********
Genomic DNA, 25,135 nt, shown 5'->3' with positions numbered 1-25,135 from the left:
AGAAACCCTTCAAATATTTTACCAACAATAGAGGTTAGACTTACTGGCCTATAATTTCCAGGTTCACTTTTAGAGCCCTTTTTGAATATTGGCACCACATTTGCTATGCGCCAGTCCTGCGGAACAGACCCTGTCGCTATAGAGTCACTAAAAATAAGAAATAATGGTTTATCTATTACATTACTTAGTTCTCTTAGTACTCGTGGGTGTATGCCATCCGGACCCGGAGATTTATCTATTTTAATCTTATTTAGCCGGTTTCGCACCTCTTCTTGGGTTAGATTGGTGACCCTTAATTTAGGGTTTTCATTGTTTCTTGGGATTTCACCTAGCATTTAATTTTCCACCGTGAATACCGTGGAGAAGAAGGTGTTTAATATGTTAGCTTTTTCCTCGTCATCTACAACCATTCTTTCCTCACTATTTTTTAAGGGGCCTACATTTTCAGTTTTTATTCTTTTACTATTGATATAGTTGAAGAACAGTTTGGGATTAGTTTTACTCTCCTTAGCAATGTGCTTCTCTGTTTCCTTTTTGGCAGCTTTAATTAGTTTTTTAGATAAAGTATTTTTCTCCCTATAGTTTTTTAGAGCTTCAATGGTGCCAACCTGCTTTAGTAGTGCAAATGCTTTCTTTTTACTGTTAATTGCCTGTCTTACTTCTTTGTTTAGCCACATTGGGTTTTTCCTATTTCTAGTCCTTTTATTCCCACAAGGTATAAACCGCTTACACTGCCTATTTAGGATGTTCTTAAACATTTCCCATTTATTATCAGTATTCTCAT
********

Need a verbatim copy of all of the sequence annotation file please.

Genomic DNA, 25,135 nt, shown 5'->3' with positions numbered 1-25,135 from the left:
AGAAACCCTTCAAATATTTTACCAACAATAGAGGTTAGACTTACTGGCCTATAATTTCCAGGTTCACTTTTAGAGCCCTTTTTGAATATTGGCACCACATTTGCTATGCGCCAGTCCTGCGGAACAGACCCTGTCGCTATAGAGTCACTAAAAATAAGAAATAATGGTTTATCTATTACATTACTTAGTTCTCTTAGTACTCGTGGGTGTATGCCATCCGGACCCGGAGATTTATCTATTTTAATCTTATTTAGCCGGTTTCGCACCTCTTCTTGGGTTAGATTGGTGACCCTTAATTTAGGGTTTTCATTGTTTCTTGGGATTTCACCTAGCATTTAATTTTCCACCGTGAATACCGTGGAGAAGAAGGTGTTTAATATGTTAGCTTTTTCCTCGTCATCTACAACCATTCTTTCCTCACTATTTTTTAAGGGGCCTACATTTTCAGTTTTTATTCTTTTACTATTGATATAGTTGAAGAACAGTTTGGGATTAGTTTTACTCTCCTTAGCAATGTGCTTCTCTGTTTCCTTTTTGGCAGCTTTAATTAGTTTTTTAGATAAAGTATTTTTCTCCCTATAGTTTTTTAGAGCTTCAATGGTGCCAACCTGCTTTAGTAGTGCAAATGCTTTCTTTTTACTGTTAATTGCCTGTCTTACTTCTTTGTTTAGCCACATTGGGTTTTTCCTATTTCTAGTCCTTTTATTCCCACAAGGTATAAACCGCTTACACTGCCTATTTAGGATGTTCTTAAACATTTCCCATTTATTATCAGTATTCTCAT